‘I‘IWI} Vestaria coccinea
DESCRIPTION: ‘I‘iwi have curved, salmon-colored bills, bright red bodies and black wings and tails. They are small birds, generally about 15 centimeters long and 16-20 grams in weight. Males are slightly larger than females. Immature ‘i‘iwi are a pale yellow, splotched with brown.
HABITAT: ‘I‘iwi occur in higher-elevation habitats (above 1,250 meters), breeding and wintering primarily in forests dominated by native ‘ōhi‘a and koa trees.
RANGE: Once widely distributed in native forests on all major Hawaiian islands, the species is now mostly restricted to elevations above 1,250 meters on the islands of Hawaii, Maui, Kauai, Oahu and Molokai. ‘I‘iwi are declining everywhere in Hawaii except at high elevations on east Maui and northeast Hawaii Island.
MIGRATION: ‘I‘iwi often travel widely in search of ‘ōhi‘a flowers, responding to seasonal flowering patterns and sometimes moving to lower elevations, where they are exposed to deadly disease.
BREEDING: ‘I‘iwi pairs are reported to produce on average only 1.33 chicks per year, with the lowest annual survivorship reported for any existing species of honeycreeper. Females typically lay two eggs, and they alone are thought to incubate eggs and brood young, while males provide females with food. Breeding takes place predominantly from February to June, and is usually associated with peak flowering of ‘ōhi‘a. ‘I’iwi maintain a monogamous pair bond throughout the breeding season.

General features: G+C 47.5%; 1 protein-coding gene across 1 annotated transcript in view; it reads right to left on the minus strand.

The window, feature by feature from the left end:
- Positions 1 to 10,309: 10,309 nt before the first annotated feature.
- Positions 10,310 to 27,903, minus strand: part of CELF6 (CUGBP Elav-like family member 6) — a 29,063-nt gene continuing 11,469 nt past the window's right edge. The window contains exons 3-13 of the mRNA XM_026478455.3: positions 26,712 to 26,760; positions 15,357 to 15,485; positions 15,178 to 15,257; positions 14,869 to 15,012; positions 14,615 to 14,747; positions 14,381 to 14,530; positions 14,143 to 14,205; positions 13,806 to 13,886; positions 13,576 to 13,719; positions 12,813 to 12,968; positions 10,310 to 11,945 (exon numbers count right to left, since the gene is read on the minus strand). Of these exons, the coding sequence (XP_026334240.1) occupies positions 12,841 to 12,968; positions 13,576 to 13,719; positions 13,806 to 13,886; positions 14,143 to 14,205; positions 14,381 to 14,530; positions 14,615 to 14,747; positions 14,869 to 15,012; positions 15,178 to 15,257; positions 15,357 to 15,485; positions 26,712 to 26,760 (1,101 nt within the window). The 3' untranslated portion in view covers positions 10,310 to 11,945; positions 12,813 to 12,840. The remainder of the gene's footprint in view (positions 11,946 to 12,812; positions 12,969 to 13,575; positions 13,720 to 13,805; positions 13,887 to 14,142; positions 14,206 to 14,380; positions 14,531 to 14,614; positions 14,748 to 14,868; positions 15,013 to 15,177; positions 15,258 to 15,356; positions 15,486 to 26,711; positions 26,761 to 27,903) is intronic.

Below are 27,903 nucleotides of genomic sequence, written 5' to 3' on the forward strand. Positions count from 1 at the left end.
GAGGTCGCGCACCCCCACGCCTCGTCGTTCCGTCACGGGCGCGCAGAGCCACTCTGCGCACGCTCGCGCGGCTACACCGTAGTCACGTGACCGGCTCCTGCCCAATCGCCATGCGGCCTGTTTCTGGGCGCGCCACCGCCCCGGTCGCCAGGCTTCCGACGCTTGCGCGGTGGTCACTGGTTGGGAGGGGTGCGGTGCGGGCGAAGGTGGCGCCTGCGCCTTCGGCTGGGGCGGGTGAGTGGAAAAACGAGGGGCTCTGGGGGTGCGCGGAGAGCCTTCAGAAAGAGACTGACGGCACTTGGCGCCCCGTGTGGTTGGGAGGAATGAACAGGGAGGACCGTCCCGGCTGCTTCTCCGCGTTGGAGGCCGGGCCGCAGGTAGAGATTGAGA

LIFE CYCLE: No data is available on the ‘i‘iwi’s lifespan; however, the maximum lifespans for other Hawaiian honeycreepers range from five to 12 years.
FEEDING: The ‘i‘iwi uses its long bill to extract nectar from flowering plants in the bellflower family, which have become far less common in Hawaii over the past century.
‘I‘iwi will also glean invertebrates from foliage.
THREATS: The ‘i‘iwi is in imminent danger from climate change, which threatens to shrink its range by pushing suitable habitat to ever-higher elevations. The bird has also for some time been threatened by disease, urban and agricultural development and nonnative species that contribute to habitat destruction, facilitate the spread of disease and directly prey on ‘i‘iwi.
POPULATION TREND: The ‘i‘iwi population is estimated at 360,000 birds, with about 90 percent of these on Hawaii Island and the remainder mostly on east Maui. Population trends show declines on all islands, but with some stability in areas above 1,250 meters in elevation, where disease incidence is currently low or absent.